Denise Jackson had what seemed like a fairy-tale existence with her husband, country-music star Alan Jackson.
But when her marriage — and her life — began to unravel, she found that life isn’t about money and big houses; it’s about surrendering to God’s love.
“Life is not a fairy tale, and even the most perfect spouse can not be your all-in-all,” she told TODAY’s Ann Curry. “We all have our faults, and every adult alive has regrets.”
In her new book, “It’s All About Him: Finding the Love of My Life,” Denise Jackson writes about what she went through and what she’s learned. The “Him” of the title isn’t her husband; it’s God.
Ten years ago, regrets were all Denise Jackson had. The man she had married at 19 and lived with for 18 years while he became a superstar had told her he was moving out of the 19,000-square-foot dream house they had just built for themselves and their three young daughters in Tennessee.
Her husband had been unfaithful and, according to media reports, had told her she was too controlling.
They were separated for more than three months, which she said she spent “trying to manipulate and control and get Alan back, and I was so exhausted.”
One day, as she was driving her daughters home from dance practice, she simply broke down at the wheel and surrendered to God.
“I just remember driving home and just crying out to Him, and saying I can’t take this anymore,” she told Curry. “‘I can’t believe You want my family to be apart. But if You do, I just give it all to You. I know You’ll take care of me.’ It wasn’t that things changed immediately. But I had just this sense of peace.”
She said she realized how controlling she had become and why she had come to that pass.
“Alan has such a strong personality, and the more his career grew, the more insecure I felt, and the more I absorbed myself into his world,” she said. “My dreams became his dreams, and it was all about him and his goals, and I kind of lost myself.”
Denise Jackson said that it stopped being about getting her husband back any way she could. “I’m not saying every marriage should be saved,” she said.
“If you give it to Him — He’s not through writing your story,” she said. “Even if your husband doesn’t come back, if you seek Him first, He has blessings in store for you beyond your wildest dreams.”
The first step, she said, was forgiveness.
“What I found in the long run is that forgiveness was the real key to freedom in my life. It wasn’t the natural response,” she said. “I can really take no credit for it. I am not really any stronger than any other woman who has gone through that. But I just drew my strength from God. I called out to Him and said, ‘Please, help me to be the forgiving wife that I need to be. Help me to be that.’”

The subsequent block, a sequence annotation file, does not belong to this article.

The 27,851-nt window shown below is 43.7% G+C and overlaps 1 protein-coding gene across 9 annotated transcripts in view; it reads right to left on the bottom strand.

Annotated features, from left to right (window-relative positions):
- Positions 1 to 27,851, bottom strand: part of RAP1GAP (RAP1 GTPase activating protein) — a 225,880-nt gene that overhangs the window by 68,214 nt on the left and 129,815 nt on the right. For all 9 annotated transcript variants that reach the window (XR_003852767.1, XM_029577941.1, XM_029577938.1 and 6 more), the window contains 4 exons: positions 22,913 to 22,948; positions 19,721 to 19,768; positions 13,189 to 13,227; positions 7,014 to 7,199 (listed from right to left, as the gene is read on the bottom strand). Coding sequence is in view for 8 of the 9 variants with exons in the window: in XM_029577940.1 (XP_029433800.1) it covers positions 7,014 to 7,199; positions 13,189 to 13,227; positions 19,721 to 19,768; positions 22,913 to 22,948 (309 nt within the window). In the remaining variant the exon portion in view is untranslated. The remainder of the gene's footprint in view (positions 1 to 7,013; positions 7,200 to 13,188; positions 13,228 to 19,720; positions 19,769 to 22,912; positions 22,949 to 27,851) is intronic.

The Jacksons grew up in the small down of Newnan, Ga., and started dating in high school when she was 16 and he was 18. She was a cheerleader, tennis player and a top student, but she married Alan in 1979 right out of high school, when she was just 19 years old.
She continued her education, getting a college degree and working during the early years of their marriage as a teacher and then as a flight attendant.
In 1985, they packed up their belongings and moved to Nashville, where he worked days in a mail room and nights in clubs and anywhere he could play his music.
Given a break by Glen Campbell, who helped him record his first album, “Here in the Real World,” he was on his way to stardom within five years. Finally feeling secure, they started a family, and their first daughter, Mattie, was born in 1990. Alexandra (Ali) followed in 1993 and Dani in 1997.
That’s when they built their dream house and saw their dreams crumble almost at the same time.
Getting back together didn’t happen overnight. Denise’s time by herself helped her to learn to make decisions and become more independent. They started out by dating again and going to counseling together.
Since they’ve reunited, Alan’s career has continued to soar. His tribute to those who died in the Sept. 11 terrorist attacks, "Where Were You (When the World Stopped Turning),” crossed all musical boundaries, making him a mainstream star and winning best-record awards from both the Country Music Association and the Grammys.
He wrote the forward to his wife’s book, which was co-written with Ellen Vaughn. “It’s a lot of private information,” he told TODAY co-host Matt Lauer before singing “It’s All About Him,” the song he wrote for his wife and her book. “But I think her goal was to show people how you can survive a lot of things.”